Finishing Josh’s lengthy set of questions:

Third, how do you pick the strikes for your positions? Do you use the delta of the short option? Do you look at chart support and resistance?

Fourth, though it seems that you mostly trade RUT, I wonder if you have a comment on why most people trade index ETF ICs (IWM, QQQQ, SPY, DIA) with two point wide spreads. I understand that one wants the hedge (the long strike) to move along with the short, and that two point is an effort to save on the commission that one would need to get the same credit for one point wide strikes, but why does everybody use two points, why not three? What I really want to know is is there a mathematical reason for this? Or is it just custom?

Fifth, you seem to talk mostly about ICs on the blog. I have asked you about calendars before and you said that you did not trade those very much, but I think you have mentioned that you trade double diagonals. If possible could you give a bit more information on how you trade double diagonals.

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The Rookie’s Guide to Options contains a discussion on strike selection, but I don’t have iron clad rules.If you are a user of technical analysis, then by all means sell calls just above resistance, and puts a bit below support.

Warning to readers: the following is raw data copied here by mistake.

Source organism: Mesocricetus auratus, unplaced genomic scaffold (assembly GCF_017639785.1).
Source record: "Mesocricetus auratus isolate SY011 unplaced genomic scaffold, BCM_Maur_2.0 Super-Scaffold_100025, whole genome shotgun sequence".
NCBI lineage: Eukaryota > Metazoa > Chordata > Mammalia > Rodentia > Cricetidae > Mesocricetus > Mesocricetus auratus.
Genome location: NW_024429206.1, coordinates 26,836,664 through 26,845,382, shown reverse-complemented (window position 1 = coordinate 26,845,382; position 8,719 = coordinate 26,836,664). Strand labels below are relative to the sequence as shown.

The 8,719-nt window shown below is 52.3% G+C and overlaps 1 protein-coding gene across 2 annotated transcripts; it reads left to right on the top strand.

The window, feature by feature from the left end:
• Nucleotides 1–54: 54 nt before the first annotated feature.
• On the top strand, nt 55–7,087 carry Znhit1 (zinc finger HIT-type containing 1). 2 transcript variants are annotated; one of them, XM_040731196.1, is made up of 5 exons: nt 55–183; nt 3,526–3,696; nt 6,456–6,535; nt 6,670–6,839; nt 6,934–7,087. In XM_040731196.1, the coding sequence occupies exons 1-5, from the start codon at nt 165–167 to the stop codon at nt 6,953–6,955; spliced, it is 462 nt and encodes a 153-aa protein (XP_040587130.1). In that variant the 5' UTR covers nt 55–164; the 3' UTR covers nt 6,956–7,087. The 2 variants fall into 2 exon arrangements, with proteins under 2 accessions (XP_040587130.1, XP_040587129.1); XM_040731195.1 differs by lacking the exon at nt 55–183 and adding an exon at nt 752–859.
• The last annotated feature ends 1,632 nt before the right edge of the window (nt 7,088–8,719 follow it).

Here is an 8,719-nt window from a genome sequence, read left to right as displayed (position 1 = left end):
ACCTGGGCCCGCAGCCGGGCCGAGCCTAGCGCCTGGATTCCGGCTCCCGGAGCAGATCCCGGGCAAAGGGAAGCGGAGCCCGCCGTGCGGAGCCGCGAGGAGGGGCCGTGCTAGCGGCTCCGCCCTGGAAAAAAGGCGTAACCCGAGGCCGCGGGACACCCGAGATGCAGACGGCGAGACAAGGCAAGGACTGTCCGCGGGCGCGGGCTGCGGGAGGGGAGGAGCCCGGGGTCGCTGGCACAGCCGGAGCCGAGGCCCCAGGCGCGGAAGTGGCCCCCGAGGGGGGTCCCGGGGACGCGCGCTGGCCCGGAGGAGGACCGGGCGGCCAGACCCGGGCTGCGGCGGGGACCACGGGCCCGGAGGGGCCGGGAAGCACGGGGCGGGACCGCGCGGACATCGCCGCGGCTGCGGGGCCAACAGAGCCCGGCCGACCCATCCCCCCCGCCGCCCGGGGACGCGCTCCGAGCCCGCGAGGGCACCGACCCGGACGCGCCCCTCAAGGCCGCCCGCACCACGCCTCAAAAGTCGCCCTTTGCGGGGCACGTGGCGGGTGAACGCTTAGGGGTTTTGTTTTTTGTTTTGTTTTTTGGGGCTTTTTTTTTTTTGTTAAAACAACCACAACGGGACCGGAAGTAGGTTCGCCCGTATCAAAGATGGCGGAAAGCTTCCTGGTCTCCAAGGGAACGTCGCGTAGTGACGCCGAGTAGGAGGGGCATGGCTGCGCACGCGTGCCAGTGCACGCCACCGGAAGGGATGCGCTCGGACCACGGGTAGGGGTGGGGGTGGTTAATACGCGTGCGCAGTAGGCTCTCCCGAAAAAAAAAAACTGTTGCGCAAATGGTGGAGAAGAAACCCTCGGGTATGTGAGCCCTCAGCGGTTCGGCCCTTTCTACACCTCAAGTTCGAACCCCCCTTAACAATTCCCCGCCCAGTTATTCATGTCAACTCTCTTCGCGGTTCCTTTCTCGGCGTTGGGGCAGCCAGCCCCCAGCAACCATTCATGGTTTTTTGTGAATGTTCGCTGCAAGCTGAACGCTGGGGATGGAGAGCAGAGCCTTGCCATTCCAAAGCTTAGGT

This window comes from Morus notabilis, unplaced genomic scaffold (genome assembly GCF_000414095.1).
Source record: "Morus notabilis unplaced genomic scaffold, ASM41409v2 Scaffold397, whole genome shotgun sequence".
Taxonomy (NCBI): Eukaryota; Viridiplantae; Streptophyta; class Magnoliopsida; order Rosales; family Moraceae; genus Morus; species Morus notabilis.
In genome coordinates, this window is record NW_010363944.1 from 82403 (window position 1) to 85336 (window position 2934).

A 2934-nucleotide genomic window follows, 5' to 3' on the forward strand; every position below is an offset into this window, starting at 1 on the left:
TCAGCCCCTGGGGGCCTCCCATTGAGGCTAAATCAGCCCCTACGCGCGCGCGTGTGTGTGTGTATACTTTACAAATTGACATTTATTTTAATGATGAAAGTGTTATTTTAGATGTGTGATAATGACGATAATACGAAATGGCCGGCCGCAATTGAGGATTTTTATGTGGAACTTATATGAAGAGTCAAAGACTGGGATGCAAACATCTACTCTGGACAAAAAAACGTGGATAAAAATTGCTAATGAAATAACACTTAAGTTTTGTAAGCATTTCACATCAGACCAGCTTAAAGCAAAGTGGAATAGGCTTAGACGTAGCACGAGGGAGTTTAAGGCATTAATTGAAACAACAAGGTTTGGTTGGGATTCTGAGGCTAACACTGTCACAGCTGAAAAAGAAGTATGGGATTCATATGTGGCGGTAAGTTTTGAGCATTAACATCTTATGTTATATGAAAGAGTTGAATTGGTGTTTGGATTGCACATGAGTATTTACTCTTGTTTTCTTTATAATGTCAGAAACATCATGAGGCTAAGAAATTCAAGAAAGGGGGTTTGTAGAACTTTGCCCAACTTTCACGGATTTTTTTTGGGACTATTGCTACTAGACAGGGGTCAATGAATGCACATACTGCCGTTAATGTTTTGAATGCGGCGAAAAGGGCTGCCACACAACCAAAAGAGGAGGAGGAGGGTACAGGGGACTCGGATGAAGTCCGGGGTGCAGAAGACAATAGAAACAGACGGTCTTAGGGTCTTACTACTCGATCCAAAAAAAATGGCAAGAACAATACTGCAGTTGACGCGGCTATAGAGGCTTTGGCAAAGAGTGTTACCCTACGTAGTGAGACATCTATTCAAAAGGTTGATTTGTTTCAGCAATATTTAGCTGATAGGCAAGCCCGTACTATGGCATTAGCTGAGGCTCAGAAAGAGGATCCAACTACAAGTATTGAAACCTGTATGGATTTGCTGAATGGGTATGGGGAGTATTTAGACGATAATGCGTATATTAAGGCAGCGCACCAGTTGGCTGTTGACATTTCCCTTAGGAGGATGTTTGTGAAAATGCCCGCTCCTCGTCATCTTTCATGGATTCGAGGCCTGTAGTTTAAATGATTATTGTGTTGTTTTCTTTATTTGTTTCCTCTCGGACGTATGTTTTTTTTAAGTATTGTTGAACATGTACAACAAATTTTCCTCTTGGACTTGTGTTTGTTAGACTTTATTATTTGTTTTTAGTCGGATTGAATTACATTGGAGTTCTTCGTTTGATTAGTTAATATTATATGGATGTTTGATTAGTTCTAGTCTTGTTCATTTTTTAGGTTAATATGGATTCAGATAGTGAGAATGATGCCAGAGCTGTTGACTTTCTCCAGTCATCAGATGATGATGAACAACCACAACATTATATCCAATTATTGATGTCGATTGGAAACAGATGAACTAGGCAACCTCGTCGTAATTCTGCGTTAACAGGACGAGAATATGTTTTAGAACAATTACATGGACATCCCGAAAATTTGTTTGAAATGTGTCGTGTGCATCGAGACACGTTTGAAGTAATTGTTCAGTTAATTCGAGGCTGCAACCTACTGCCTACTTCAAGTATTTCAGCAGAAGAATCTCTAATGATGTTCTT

My method – again, this suits my comfort zone – is to go as far OTM as possible when choosing options to sell.But, I have a minimum \$ requirement when selling 10-point wide RUT call or put spreads.I try to collect \$300 (for the whole iron condor) as a bare minimum for 12-13 week spreads.That works out to a potential profit of \$100 per month.I don’t hold long enough to collect all of it, but that’s how I choose my strikes.

I don’t know where you get the data that ‘everyone’ uses two-point spreads when trading ETFs, but when trading, the options must be sufficiently far apart to allow you to collect a decent credit when selling.It may be okay to trade an index spread for \$150, hoping to make \$100, but selling a QQQQ spread for 15 cents, hoping to earn a dime, is commission intensive and much more difficult to accomplish.